Ricin, etc.

Virginia Berg Virginia.Berg at uni.edu
Wed Feb 11 20:32:01 EST 2004

I have read (but not tested) that all parts of the plant are highly 
toxic from ricin. If this is true, it is amazing anybody uses it as an 
ornamental plant. The oil from the seeds does not contain the 
water-soluble ricin, but the crushed seeds do. Personally, I would try 
to find something else to experiment with in a classroom. It seems 
politically charged now, as well as physiologically dangerous. One 
hysterical parent....

An interesting side note on oils from toxic seeds: I was in a remote 
region in NW Nepal (seen in the movie "Himalaya" [or "Caravan" in 
Eurasia]), and watched local people washing semi-rotted apricot pits 
before removing the seeds. They extract oil from the seeds. I asked the 
people if they did anything with the remaining meal after the oil was 
extracted, and they said no, it was toxic, so they couldn't even feed it 
to the animals. As the laetrile promoters know, apricot seeds are an 
excellent source of cyanogenic compounds. At least the villagers where I 
was weren't trying to use it to cure cancer.

--Gini Berg

William E. Williams wrote:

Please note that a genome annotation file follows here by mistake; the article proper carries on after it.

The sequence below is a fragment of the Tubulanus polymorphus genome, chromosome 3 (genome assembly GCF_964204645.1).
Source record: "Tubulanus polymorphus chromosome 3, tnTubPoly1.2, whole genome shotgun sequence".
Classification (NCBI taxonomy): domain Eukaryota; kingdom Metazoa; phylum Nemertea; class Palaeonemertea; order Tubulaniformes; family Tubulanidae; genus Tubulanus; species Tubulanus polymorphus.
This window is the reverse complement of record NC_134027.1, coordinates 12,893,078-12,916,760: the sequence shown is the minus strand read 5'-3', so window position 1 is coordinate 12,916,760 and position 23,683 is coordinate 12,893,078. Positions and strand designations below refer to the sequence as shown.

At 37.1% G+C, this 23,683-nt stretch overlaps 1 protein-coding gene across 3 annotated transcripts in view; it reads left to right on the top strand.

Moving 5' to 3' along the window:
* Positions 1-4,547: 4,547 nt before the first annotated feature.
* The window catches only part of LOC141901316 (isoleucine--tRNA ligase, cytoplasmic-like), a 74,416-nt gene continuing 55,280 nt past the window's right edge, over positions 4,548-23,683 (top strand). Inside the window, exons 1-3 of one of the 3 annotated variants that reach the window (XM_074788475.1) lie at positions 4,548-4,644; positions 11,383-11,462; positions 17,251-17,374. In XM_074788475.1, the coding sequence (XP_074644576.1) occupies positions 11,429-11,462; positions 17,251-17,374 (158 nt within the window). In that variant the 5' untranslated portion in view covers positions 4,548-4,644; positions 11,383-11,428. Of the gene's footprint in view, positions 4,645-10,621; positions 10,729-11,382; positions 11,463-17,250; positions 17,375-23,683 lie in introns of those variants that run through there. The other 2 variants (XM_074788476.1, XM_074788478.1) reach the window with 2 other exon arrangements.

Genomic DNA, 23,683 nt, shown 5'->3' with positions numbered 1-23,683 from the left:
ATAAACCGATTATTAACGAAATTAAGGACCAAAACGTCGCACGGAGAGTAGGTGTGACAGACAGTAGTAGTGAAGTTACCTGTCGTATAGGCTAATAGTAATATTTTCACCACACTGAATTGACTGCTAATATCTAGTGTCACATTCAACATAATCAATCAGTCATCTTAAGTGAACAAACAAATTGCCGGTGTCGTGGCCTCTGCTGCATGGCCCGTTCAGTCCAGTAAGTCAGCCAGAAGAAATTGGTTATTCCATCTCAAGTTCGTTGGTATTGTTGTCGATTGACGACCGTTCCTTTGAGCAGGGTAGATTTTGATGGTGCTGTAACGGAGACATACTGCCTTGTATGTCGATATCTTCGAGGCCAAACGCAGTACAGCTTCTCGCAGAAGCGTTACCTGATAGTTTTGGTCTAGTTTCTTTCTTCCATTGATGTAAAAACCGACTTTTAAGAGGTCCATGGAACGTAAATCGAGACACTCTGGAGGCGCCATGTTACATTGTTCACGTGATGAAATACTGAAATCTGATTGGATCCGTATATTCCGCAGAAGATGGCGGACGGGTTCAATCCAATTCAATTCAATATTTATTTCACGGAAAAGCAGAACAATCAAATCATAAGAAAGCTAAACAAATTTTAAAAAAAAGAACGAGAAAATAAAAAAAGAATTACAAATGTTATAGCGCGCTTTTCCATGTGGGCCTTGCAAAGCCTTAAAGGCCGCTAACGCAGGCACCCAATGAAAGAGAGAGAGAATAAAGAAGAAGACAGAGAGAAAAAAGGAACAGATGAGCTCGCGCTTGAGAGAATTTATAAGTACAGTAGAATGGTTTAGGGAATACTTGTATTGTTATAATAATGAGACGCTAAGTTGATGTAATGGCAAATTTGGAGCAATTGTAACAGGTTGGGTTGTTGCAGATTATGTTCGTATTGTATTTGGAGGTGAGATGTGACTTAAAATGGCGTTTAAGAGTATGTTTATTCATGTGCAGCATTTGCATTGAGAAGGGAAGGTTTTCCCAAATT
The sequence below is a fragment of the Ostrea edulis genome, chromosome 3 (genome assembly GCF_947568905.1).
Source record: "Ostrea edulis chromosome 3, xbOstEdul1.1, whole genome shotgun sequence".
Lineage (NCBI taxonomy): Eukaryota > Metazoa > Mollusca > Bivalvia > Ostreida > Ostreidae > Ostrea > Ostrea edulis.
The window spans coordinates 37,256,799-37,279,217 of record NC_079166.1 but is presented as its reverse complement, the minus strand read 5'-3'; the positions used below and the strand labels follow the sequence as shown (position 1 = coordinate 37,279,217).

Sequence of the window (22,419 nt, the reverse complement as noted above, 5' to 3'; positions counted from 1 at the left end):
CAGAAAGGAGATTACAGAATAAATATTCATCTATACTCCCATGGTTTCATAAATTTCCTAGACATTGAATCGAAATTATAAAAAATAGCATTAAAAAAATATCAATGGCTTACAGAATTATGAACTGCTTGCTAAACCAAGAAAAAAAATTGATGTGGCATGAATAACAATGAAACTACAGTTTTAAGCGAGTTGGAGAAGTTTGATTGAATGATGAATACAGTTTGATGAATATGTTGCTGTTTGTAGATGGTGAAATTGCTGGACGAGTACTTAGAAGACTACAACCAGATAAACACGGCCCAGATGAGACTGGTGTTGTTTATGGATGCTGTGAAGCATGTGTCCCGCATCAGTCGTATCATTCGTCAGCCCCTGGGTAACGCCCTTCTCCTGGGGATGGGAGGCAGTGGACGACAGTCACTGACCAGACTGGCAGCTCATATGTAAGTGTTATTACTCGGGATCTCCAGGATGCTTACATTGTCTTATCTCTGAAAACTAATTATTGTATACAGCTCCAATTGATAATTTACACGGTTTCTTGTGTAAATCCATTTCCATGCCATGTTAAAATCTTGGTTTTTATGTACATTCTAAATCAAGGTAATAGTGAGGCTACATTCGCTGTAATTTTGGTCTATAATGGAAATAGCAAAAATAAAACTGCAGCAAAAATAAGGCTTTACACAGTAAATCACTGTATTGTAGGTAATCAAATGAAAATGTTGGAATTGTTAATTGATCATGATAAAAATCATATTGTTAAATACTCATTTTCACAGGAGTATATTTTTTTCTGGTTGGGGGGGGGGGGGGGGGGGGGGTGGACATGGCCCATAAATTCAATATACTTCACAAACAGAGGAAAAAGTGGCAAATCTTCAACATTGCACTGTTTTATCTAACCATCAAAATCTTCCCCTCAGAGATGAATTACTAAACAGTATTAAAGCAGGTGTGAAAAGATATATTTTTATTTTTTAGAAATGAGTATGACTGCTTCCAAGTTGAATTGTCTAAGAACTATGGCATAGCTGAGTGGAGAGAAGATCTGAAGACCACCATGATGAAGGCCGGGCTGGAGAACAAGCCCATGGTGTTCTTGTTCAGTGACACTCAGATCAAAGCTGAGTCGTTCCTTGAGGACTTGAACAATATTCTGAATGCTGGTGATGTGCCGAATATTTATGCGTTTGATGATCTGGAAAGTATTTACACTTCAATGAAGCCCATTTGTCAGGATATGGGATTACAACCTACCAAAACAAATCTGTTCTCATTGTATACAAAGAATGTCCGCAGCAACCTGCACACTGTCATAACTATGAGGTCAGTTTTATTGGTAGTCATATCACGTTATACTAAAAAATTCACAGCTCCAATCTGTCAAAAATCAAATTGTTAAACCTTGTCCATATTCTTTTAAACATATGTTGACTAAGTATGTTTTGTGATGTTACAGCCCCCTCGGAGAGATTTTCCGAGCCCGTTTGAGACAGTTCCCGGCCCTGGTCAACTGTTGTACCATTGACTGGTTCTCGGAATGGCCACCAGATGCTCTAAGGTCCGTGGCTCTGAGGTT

>Dear Plant-Eders,
>We're about to introduce a phloem assay using Ricinus into our 
>introductory biology sequence, and of course the question of toxicity 
>has come up. The web references I've found are somewhat 
>contradictory, saying on the one hand that ricin is synthesized only 
>in the endosperm and thus only present in the seeds, but on the other 
>that aphids forced to feed on the leaves die rapidly, presumably 
>because of ricin poisoning. Of course we'll advise the students to 
>wear gloves and keep hands away from their mouths and avoid 
>contaminating areas of skin with open sores, etc., but does anybody 
>have a definitive reference on how poisonous parts of the plants 
>other than the seeds are?
>We're also having trouble getting much phloem sap. Any suggestions 
>about where to cut, optimal plant size, growth conditions, etc.?


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